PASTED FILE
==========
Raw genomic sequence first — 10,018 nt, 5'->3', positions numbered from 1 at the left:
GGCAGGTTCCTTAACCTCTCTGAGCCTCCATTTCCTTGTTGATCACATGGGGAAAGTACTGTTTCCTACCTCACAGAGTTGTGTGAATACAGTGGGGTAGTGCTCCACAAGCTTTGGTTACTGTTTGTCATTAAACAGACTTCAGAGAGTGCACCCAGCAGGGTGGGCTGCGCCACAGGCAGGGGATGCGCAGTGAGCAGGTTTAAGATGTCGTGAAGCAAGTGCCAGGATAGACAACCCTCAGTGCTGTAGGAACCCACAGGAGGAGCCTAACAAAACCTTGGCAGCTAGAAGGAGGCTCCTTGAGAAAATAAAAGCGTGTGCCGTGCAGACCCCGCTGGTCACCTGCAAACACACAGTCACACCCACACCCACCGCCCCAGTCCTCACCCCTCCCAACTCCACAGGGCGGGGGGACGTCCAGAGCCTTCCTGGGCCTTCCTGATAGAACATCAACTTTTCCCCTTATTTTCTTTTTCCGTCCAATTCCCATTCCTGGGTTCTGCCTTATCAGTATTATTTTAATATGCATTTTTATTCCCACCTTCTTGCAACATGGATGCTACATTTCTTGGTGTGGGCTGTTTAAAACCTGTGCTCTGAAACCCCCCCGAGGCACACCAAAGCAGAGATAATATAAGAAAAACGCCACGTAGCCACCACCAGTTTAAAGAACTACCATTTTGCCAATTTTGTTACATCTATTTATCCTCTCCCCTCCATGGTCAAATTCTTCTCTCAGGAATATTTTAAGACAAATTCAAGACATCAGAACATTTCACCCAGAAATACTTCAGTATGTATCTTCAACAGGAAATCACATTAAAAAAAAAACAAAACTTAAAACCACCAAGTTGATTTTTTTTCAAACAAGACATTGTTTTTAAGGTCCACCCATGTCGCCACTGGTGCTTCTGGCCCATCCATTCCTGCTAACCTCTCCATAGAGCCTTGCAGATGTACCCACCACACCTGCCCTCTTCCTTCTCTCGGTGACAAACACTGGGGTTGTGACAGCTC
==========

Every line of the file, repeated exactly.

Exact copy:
Raw genomic sequence first — 10,018 nt, 5'->3', positions numbered from 1 at the left:
GGCAGGTTCCTTAACCTCTCTGAGCCTCCATTTCCTTGTTGATCACATGGGGAAAGTACTGTTTCCTACCTCACAGAGTTGTGTGAATACAGTGGGGTAGTGCTCCACAAGCTTTGGTTACTGTTTGTCATTAAACAGACTTCAGAGAGTGCACCCAGCAGGGTGGGCTGCGCCACAGGCAGGGGATGCGCAGTGAGCAGGTTTAAGATGTCGTGAAGCAAGTGCCAGGATAGACAACCCTCAGTGCTGTAGGAACCCACAGGAGGAGCCTAACAAAACCTTGGCAGCTAGAAGGAGGCTCCTTGAGAAAATAAAAGCGTGTGCCGTGCAGACCCCGCTGGTCACCTGCAAACACACAGTCACACCCACACCCACCGCCCCAGTCCTCACCCCTCCCAACTCCACAGGGCGGGGGGACGTCCAGAGCCTTCCTGGGCCTTCCTGATAGAACATCAACTTTTCCCCTTATTTTCTTTTTCCGTCCAATTCCCATTCCTGGGTTCTGCCTTATCAGTATTATTTTAATATGCATTTTTATTCCCACCTTCTTGCAACATGGATGCTACATTTCTTGGTGTGGGCTGTTTAAAACCTGTGCTCTGAAACCCCCCCGAGGCACACCAAAGCAGAGATAATATAAGAAAAACGCCACGTAGCCACCACCAGTTTAAAGAACTACCATTTTGCCAATTTTGTTACATCTATTTATCCTCTCCCCTCCATGGTCAAATTCTTCTCTCAGGAATATTTTAAGACAAATTCAAGACATCAGAACATTTCACCCAGAAATACTTCAGTATGTATCTTCAACAGGAAATCACATTAAAAAAAAAACAAAACTTAAAACCACCAAGTTGATTTTTTTTCAAACAAGACATTGTTTTTAAGGTCCACCCATGTCGCCACTGGTGCTTCTGGCCCATCCATTCCTGCTAACCTCTCCATAGAGCCTTGCAGATGTACCCACCACACCTGCCCTCTTCCTTCTCTCGGTGACAAACACTGGGGTTGTGACAGCTC